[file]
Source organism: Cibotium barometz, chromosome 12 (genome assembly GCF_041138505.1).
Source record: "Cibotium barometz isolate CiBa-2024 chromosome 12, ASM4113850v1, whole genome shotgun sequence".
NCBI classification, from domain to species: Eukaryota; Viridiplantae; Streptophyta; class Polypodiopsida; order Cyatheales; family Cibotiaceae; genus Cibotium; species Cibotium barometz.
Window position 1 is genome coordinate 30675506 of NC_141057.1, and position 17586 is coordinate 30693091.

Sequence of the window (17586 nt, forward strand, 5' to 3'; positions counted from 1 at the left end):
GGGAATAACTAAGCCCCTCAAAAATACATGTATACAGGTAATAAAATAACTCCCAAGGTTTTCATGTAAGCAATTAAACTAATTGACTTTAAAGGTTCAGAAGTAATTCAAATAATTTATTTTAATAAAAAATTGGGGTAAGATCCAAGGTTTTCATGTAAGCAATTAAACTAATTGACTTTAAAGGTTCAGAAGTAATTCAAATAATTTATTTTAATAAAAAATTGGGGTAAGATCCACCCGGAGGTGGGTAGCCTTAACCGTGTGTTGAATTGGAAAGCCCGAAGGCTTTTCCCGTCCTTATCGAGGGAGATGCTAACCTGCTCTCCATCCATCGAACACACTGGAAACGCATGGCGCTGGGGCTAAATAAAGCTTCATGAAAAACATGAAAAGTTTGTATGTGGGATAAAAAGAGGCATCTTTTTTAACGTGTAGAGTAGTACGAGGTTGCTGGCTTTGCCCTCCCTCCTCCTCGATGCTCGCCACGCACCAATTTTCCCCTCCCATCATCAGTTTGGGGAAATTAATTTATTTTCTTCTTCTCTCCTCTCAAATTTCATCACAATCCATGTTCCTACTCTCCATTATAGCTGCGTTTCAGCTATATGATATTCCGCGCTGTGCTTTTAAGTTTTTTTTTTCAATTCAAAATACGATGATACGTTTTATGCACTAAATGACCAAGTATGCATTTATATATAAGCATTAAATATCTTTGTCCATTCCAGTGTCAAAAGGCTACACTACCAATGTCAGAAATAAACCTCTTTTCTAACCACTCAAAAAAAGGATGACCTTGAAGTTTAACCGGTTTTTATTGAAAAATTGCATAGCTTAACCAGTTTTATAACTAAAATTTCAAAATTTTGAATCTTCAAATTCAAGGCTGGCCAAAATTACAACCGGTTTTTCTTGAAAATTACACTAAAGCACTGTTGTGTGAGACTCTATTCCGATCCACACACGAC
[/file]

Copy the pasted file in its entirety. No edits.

Source organism: Cibotium barometz, chromosome 12 (genome assembly GCF_041138505.1).
Source record: "Cibotium barometz isolate CiBa-2024 chromosome 12, ASM4113850v1, whole genome shotgun sequence".
NCBI classification, from domain to species: Eukaryota; Viridiplantae; Streptophyta; class Polypodiopsida; order Cyatheales; family Cibotiaceae; genus Cibotium; species Cibotium barometz.
Window position 1 is genome coordinate 30675506 of NC_141057.1, and position 17586 is coordinate 30693091.

Sequence of the window (17586 nt, forward strand, 5' to 3'; positions counted from 1 at the left end):
GGGAATAACTAAGCCCCTCAAAAATACATGTATACAGGTAATAAAATAACTCCCAAGGTTTTCATGTAAGCAATTAAACTAATTGACTTTAAAGGTTCAGAAGTAATTCAAATAATTTATTTTAATAAAAAATTGGGGTAAGATCCAAGGTTTTCATGTAAGCAATTAAACTAATTGACTTTAAAGGTTCAGAAGTAATTCAAATAATTTATTTTAATAAAAAATTGGGGTAAGATCCACCCGGAGGTGGGTAGCCTTAACCGTGTGTTGAATTGGAAAGCCCGAAGGCTTTTCCCGTCCTTATCGAGGGAGATGCTAACCTGCTCTCCATCCATCGAACACACTGGAAACGCATGGCGCTGGGGCTAAATAAAGCTTCATGAAAAACATGAAAAGTTTGTATGTGGGATAAAAAGAGGCATCTTTTTTAACGTGTAGAGTAGTACGAGGTTGCTGGCTTTGCCCTCCCTCCTCCTCGATGCTCGCCACGCACCAATTTTCCCCTCCCATCATCAGTTTGGGGAAATTAATTTATTTTCTTCTTCTCTCCTCTCAAATTTCATCACAATCCATGTTCCTACTCTCCATTATAGCTGCGTTTCAGCTATATGATATTCCGCGCTGTGCTTTTAAGTTTTTTTTTTCAATTCAAAATACGATGATACGTTTTATGCACTAAATGACCAAGTATGCATTTATATATAAGCATTAAATATCTTTGTCCATTCCAGTGTCAAAAGGCTACACTACCAATGTCAGAAATAAACCTCTTTTCTAACCACTCAAAAAAAGGATGACCTTGAAGTTTAACCGGTTTTTATTGAAAAATTGCATAGCTTAACCAGTTTTATAACTAAAATTTCAAAATTTTGAATCTTCAAATTCAAGGCTGGCCAAAATTACAACCGGTTTTTCTTGAAAATTACACTAAAGCACTGTTGTGTGAGACTCTATTCCGATCCACACACGAC